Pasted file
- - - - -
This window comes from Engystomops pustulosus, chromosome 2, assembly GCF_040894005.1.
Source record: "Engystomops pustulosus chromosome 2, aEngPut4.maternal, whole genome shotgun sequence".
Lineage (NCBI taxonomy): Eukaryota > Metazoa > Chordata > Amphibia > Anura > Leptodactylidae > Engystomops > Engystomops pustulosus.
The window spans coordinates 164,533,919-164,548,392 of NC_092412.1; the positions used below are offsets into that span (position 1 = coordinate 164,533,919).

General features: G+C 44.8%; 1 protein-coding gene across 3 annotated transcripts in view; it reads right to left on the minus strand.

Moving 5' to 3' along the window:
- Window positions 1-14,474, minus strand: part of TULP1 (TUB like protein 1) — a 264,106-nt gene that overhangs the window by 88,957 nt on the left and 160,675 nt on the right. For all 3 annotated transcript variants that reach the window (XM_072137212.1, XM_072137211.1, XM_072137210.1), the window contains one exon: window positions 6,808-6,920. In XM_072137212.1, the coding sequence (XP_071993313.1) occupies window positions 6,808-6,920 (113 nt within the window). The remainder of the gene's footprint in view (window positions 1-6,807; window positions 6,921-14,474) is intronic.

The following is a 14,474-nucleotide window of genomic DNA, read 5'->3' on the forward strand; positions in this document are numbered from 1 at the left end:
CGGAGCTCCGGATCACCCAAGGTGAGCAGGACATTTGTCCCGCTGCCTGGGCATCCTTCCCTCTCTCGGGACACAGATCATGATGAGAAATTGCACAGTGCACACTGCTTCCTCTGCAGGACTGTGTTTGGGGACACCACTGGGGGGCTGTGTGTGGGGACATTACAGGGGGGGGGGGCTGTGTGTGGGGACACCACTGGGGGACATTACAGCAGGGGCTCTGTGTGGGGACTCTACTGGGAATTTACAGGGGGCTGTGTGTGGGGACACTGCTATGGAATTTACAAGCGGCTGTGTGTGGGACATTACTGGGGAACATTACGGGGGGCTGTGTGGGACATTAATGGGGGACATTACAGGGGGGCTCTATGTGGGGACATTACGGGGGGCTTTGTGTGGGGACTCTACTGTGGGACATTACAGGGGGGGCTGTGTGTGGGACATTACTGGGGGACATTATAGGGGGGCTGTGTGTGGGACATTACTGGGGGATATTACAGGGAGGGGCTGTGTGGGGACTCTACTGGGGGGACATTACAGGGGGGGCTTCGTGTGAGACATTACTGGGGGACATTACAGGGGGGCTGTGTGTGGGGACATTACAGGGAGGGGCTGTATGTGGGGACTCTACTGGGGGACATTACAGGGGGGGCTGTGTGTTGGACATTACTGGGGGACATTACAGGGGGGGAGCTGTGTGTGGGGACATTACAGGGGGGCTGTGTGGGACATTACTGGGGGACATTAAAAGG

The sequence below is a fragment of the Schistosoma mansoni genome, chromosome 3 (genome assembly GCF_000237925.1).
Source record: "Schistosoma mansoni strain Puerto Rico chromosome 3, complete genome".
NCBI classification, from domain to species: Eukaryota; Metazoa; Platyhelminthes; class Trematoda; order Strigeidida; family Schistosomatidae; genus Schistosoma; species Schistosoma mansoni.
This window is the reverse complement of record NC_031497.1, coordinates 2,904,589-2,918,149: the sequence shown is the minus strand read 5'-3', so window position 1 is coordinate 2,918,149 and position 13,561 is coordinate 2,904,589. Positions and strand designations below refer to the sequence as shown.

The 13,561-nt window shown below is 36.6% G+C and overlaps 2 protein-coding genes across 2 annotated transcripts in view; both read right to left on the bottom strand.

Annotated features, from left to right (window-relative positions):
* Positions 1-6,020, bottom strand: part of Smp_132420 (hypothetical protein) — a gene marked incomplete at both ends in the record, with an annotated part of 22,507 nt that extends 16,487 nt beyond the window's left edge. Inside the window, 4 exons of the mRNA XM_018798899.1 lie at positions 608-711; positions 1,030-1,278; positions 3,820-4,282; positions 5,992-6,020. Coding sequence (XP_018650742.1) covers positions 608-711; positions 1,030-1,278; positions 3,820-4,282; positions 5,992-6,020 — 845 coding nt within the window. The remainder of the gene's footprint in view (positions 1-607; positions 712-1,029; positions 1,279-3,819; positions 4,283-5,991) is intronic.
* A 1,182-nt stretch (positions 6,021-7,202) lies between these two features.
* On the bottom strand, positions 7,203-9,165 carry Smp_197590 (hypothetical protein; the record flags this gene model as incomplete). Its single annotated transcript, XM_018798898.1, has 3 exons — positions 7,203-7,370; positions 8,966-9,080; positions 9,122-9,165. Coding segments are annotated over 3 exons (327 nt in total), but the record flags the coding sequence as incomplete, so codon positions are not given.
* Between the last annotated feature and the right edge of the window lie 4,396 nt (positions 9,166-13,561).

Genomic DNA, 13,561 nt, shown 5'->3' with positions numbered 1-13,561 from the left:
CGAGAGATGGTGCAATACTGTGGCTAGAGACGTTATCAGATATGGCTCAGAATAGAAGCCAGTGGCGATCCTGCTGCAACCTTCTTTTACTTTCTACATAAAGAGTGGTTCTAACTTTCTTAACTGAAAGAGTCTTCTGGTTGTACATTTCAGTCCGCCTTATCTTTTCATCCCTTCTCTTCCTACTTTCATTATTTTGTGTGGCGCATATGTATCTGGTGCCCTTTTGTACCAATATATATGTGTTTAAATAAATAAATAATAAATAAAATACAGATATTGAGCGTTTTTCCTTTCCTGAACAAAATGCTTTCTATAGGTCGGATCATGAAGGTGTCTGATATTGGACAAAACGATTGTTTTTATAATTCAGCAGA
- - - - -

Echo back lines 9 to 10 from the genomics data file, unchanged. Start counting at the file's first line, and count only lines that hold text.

CGGAGCTCCGGATCACCCAAGGTGAGCAGGACATTTGTCCCGCTGCCTGGGCATCCTTCCCTCTCTCGGGACACAGATCATGATGAGAAATTGCACAGTGCACACTGCTTCCTCTGCAGGACTGTGTTTGGGGACACCACTGGGGGGCTGTGTGTGGGGACATTACAGGGGGGGGGGGCTGTGTGTGGGGACACCACTGGGGGACATTACAGCAGGGGCTCTGTGTGGGGACTCTACTGGGAATTTACAGGGGGCTGTGTGTGGGGACACTGCTATGGAATTTACAAGCGGCTGTGTGTGGGACATTACTGGGGAACATTACGGGGGGCTGTGTGGGACATTAATGGGGGACATTACAGGGGGGCTCTATGTGGGGACATTACGGGGGGCTTTGTGTGGGGACTCTACTGTGGGACATTACAGGGGGGGCTGTGTGTGGGACATTACTGGGGGACATTATAGGGGGGCTGTGTGTGGGACATTACTGGGGGATATTACAGGGAGGGGCTGTGTGGGGACTCTACTGGGGGGACATTACAGGGGGGGCTTCGTGTGAGACATTACTGGGGGACATTACAGGGGGGCTGTGTGTGGGGACATTACAGGGAGGGGCTGTATGTGGGGACTCTACTGGGGGACATTACAGGGGGGGCTGTGTGTTGGACATTACTGGGGGACATTACAGGGGGGGAGCTGTGTGTGGGGACATTACAGGGGGGCTGTGTGGGACATTACTGGGGGACATTAAAAGG

The sequence below is a fragment of the Schistosoma mansoni genome, chromosome 3 (genome assembly GCF_000237925.1).